"The Civil War" was the big winner and "Northern Exposure" the big loser at the seventh annual Television Critics Association Awards here in Universal City.

The PBS miniseries won in two of three categories in which it was nominated, while CBS' hourlong comedy/drama failed to win any of the three awards it was up for."The Civil War" was named both best special and program of the year in a vote by the national organization of television critics.

"It's really remarkable that a little film not even on a real network . . . could reach so many Americans," said Mitchell Block, accepting the awards for filmmaker Ken Burns.

"Northern Exposure" was nominated for program of the year, best comedy and best drama (proving even the critics can't make up their minds what it is).

For the second time in three years, the best comedy award went to the CBS sitcom "Murphy Brown," which was represented at the ceremonies by several cast members, producers and writers.

"By the way, we thought we were getting this for news and information," said series creator/executive producer Diane English.

"We work very, very hard to earn the respect of you and our audience. We've taken a lot of chances, and we're taking a big one this fall."

The unmarried Murphy Brown learned she was pregnant in the show's season finale this past spring.

The best drama award went to a show that ABC has dumped from its schedule - "thirtysomething."

"Unlike `Murphy Brown,' we're off the air so I'm the only one they could find," said series star Melanie Mayron.

Mayron accepted the award on behalf of series creator/producers Ed Zwick and Marshall Herskovitz. "They decided to talk about their experiences . . . and I think that's something we've all learned from," she said.

The award for sports went to CBS for its coverage of the NCAA Final Four. ABC News took the honors in children's programming for "War In the Gulf: Questions and Answers with Peter Jennings."

And for the third year in a row, CNN won in the news category, this time for it's coverage of the Persian Gulf war.

"Getting an award from the Television Critics Association is major league for us," said CNN newsman John Holliman. "After 11 years of struggling and reading your criticism . . . we have grown and improved."

And critics' favorite Brandon Tartikoff, the former NBC Entertainment president who's now head of Paramount, won the career achievement award.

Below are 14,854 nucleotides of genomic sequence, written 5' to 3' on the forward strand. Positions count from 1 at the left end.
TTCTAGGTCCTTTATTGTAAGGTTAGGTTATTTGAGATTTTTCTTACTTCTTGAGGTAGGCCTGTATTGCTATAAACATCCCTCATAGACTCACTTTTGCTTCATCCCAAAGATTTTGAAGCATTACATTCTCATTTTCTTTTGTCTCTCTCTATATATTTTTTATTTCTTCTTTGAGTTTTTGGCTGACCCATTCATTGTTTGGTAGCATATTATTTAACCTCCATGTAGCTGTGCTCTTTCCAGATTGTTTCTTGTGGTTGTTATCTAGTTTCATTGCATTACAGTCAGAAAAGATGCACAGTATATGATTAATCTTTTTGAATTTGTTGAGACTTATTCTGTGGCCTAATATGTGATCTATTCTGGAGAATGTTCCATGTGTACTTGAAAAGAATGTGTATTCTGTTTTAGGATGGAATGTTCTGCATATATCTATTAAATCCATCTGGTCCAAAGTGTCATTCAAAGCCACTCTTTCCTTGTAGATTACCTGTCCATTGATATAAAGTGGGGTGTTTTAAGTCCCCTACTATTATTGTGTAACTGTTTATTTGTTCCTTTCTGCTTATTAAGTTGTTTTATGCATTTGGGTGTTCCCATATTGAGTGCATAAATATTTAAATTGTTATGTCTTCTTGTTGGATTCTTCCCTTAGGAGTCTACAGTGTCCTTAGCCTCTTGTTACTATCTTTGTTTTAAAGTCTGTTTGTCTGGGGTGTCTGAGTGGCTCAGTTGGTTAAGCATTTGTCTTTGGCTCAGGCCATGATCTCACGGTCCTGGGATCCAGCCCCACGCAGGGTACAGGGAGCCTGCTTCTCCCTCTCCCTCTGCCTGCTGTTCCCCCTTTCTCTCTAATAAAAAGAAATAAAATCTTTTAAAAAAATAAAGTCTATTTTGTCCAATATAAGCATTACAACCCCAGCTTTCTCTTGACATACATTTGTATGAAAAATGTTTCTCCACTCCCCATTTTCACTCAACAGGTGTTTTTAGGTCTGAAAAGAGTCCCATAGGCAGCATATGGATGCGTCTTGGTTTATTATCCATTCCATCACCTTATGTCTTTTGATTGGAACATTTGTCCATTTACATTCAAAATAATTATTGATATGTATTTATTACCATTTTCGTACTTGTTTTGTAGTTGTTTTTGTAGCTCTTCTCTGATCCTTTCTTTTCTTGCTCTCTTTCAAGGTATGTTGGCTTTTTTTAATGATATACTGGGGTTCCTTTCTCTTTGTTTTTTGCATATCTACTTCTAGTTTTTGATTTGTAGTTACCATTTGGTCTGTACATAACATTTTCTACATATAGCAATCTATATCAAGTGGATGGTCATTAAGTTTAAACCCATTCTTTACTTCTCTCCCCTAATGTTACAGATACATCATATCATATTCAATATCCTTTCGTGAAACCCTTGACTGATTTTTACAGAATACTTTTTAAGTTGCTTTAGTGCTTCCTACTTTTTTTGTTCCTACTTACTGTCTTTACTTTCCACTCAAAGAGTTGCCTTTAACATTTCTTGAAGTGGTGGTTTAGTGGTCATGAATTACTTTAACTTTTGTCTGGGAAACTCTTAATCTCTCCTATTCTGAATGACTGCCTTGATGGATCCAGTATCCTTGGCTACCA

"You were a major part of my career and my success in television," Tartikoff told the critics. But he did deflect much of the praise he'd received for sticking with high-quality, low-rated shows early in his NBC tenure.

"I think a lot of it wasn't patience, it was the fear . . . of what you'd do to us if we canceled shows like `Hill Street Blues.' "OTHER NOMINEES: Here are the other shows nominated in each category:

Program of the Year: CNN war coverage, "Northern Exposure"; Outstanding Drama: "The Civil War," "Law & Order," "Northern Exposure" and "Separate But Equal"; Outstanding Comedy: "Cheers," "Northern Exposure" and "The Simpsons"; News and Information: CNN newsman Peter Arnett, "Frontline," "Nightline" and "The Civil War."

Specials: "Billy Crystal Special" and "Best of Ed Sullivan"; Sports: ABC Super Bowl, ESPN baseball, ESPN "Sportscenter"; Children's Programming: "Dinosaurs," Nickelodeon, "Pee-wee's Playhouse," "Sesame Street" and "Tiny Toons." MY VOTES: Surprisingly enough, I voted for five of the seven winners in the TCA Awards.

The two categories in which I differed were program of the year (I voted for "Northern Exposure") and children's programming (in which I chose "Tiny Toons").HOW IMPORTANT?: The TCA is trying to gain more respect for its awards, and the turnout of stars, executives, producers and writers demonstrated added stature is being achieved.

Not to toot our own horn, but who better to hand out television awards than the critics? Unlike the Emmys, we're not nominating ourselves and we have no axes to grind or debts to pay.

And, unlike the Emmy voters, television critics watch an awful lot of TV. I dare say there is no group of people in America that has a better perspective on television programming than TCA members.DELTA'S GONE: Delta Burke has been fired from "Designing Women," but we may not have seen the last of her on CBS.

Burke has a development deal with Universal, and Jeff Sagansky, CBS Entertainment president, said he'd "love" to have her back on the network in another show.QUOTABLE: Tartikoff, telling critics that he left NBC because he didn't want to spend his entire professional life working in television - he wanted to work in film:

"So now I'm working on `The Addams Family.' "